I may not be all that great at finding Chilean friends, but I'm a master at making four-legged friends. This little beauty and I hung around the beach for a solid hour or so. Needless to say, we're besties.
When I first told my professor that I am actually a Biomedical Engineering major back in the States, his jaw seemed to fall off his face, then he asked, “Why are you in my class?!!” Don’t get me wrong, I love his class: I’m being introduced to a different view of world history, and it’s enlightening. But, this class requires a lot of my attention, so I haven’t really had the chance to establish formal introductions with my classmates.
That being said, I really value my time with my host family, because I am forced to speak in Spanish with them. A lot of the Chilean students and professors I have talked to have tried to switch the conversation from Spanish to English once they hear that I’m an English-speaker.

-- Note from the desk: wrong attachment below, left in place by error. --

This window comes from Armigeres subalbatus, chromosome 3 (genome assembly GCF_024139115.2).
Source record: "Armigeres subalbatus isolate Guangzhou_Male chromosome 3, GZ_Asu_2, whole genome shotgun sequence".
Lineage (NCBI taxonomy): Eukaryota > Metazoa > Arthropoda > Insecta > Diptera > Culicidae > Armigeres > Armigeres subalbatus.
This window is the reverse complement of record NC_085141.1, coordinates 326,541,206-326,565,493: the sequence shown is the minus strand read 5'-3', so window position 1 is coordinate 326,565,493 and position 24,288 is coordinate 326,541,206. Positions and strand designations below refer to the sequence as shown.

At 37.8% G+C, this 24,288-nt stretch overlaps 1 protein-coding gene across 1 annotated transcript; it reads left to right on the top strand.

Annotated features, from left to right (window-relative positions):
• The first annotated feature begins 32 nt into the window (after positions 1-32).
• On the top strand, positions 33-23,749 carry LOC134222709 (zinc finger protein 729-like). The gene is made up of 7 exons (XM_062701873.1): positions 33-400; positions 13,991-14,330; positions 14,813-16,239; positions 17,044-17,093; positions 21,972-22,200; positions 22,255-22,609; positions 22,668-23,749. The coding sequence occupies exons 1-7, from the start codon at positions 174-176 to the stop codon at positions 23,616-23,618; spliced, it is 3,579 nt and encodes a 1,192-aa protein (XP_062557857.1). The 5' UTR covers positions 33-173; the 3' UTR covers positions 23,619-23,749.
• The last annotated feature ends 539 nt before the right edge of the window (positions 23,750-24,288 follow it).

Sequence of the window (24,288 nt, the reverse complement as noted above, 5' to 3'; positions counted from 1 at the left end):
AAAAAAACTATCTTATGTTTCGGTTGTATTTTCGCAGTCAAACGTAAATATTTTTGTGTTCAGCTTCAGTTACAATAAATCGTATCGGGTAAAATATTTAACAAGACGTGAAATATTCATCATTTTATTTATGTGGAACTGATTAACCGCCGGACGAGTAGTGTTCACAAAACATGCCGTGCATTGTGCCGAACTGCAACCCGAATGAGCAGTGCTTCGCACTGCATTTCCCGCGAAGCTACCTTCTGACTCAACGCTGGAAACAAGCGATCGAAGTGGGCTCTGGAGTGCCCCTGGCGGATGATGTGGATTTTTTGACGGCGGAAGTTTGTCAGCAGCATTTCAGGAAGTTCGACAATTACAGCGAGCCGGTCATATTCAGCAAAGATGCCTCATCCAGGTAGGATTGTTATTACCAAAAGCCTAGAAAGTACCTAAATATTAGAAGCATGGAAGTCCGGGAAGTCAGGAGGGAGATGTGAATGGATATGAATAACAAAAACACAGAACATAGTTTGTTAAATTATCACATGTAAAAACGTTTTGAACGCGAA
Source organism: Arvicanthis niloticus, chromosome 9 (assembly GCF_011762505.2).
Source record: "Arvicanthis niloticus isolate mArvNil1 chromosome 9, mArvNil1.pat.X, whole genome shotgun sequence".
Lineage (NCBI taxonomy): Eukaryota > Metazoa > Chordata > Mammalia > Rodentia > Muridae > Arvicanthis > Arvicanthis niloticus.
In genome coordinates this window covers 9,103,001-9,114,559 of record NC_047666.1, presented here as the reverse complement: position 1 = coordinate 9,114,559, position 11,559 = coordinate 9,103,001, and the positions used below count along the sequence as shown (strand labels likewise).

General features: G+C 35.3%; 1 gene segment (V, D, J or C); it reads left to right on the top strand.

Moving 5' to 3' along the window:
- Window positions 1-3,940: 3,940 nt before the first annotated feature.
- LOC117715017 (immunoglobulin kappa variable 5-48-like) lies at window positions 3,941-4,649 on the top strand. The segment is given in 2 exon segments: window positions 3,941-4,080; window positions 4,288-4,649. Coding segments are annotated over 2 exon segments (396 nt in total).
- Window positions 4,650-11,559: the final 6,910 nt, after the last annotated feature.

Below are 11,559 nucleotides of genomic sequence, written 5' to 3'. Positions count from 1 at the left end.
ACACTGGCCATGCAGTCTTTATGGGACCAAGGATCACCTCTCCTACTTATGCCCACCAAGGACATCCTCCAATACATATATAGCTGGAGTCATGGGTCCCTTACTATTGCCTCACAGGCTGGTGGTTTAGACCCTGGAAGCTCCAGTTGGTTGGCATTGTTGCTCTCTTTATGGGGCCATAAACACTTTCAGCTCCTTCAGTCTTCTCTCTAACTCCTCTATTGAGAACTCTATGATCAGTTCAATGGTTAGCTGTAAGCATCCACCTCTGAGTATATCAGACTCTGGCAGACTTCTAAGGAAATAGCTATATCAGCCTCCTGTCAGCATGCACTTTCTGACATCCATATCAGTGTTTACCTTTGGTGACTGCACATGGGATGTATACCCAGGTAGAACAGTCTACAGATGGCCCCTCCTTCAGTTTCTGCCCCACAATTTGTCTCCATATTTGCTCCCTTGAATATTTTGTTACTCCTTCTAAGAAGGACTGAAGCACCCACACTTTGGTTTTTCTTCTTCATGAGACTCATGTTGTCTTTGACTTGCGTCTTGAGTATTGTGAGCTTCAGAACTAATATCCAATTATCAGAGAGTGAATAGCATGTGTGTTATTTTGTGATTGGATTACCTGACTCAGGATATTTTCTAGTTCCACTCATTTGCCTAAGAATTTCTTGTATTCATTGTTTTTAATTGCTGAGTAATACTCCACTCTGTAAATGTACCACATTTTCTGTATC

My point is: English still has a strong hold on my experience here, and it’s getting a tidbit annoying.
In an effort to remedy my English input/output, I evaluated my day-to-day habits:
- During my near-hour commute to the universities, and another near-hour commute back, I listen to music… But the majority of my music library is English
- When I speak to my host family and other natives, it seems like all of my six years of learning how to conjugate verbs have up and flown away. I have no clue where my conjugations went. But I would like them back. That would be nice.
- Sometimes I’ll read before going to sleep. I have two books in English that I brought from home for this purpose, but, I have a feeling that switching my mind back into English before bed isn’t the wisest thing to do.
- I have a tendency to break out of Spanish into English if I don’t know a word in Spanish, because it’s easier for me to complete my thoughts.
I’ve come up with a few solutions:
- I changed out my “en-transit” music from Ed Sheeran, Nina Nesbit, Fleetwood Mac, etc for Latin American artists… Gente de la Zona, Marc Anthony, Jesse y Joy, Prince Royce, etc.